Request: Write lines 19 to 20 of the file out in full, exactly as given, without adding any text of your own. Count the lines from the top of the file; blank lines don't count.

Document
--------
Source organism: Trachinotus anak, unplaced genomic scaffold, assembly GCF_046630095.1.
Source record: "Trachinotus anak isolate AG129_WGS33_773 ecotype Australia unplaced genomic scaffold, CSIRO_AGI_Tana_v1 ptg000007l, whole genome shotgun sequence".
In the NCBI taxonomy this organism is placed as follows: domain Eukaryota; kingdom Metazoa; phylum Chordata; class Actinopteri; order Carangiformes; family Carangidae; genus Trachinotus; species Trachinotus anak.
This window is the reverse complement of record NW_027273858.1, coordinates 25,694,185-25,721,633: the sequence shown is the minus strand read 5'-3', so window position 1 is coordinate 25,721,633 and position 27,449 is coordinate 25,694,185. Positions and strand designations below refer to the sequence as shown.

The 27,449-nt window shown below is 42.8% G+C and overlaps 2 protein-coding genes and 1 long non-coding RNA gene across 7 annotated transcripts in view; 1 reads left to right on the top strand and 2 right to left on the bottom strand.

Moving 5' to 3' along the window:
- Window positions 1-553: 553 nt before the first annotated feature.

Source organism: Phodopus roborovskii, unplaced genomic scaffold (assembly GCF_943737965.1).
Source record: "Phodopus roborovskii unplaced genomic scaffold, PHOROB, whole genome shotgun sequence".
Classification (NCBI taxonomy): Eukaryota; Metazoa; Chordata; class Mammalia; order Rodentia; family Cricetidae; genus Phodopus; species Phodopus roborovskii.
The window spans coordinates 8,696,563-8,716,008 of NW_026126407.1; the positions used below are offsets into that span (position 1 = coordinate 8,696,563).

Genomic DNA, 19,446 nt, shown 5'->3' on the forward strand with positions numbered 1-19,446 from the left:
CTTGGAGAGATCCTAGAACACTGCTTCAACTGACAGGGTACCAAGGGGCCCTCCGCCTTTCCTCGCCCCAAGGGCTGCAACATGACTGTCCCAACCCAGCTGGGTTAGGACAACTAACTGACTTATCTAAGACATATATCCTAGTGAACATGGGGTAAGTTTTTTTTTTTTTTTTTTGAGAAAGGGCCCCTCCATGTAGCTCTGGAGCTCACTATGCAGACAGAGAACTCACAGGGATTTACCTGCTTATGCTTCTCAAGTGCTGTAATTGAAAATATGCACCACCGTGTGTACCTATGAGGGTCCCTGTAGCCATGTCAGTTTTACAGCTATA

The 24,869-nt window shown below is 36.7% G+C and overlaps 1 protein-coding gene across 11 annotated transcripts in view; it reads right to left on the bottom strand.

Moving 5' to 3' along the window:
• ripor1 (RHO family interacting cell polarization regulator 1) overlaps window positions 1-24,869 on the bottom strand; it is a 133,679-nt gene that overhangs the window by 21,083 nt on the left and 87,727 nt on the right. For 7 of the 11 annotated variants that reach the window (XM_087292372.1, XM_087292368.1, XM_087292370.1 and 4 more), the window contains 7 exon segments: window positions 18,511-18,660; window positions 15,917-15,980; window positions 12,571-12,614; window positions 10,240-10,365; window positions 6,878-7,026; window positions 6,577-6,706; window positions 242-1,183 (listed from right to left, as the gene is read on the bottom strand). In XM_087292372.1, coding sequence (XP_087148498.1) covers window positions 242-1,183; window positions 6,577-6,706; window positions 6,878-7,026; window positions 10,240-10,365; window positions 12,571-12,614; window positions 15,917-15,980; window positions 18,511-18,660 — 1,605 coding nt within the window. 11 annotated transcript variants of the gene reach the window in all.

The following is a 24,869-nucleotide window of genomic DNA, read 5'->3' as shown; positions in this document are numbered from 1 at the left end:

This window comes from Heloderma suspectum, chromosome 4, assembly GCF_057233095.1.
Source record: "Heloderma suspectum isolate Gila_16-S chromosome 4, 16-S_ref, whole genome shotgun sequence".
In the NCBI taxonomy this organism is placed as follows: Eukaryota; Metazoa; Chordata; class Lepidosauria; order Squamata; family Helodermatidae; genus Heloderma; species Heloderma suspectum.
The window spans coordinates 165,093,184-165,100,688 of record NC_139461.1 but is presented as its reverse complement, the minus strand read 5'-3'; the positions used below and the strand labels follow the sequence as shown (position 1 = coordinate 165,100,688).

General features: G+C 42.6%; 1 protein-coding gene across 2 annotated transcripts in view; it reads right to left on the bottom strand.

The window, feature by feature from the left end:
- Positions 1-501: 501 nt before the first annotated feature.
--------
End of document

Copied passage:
Source record: "Heloderma suspectum isolate Gila_16-S chromosome 4, 16-S_ref, whole genome shotgun sequence".
In the NCBI taxonomy this organism is placed as follows: Eukaryota; Metazoa; Chordata; class Lepidosauria; order Squamata; family Helodermatidae; genus Heloderma; species Heloderma suspectum.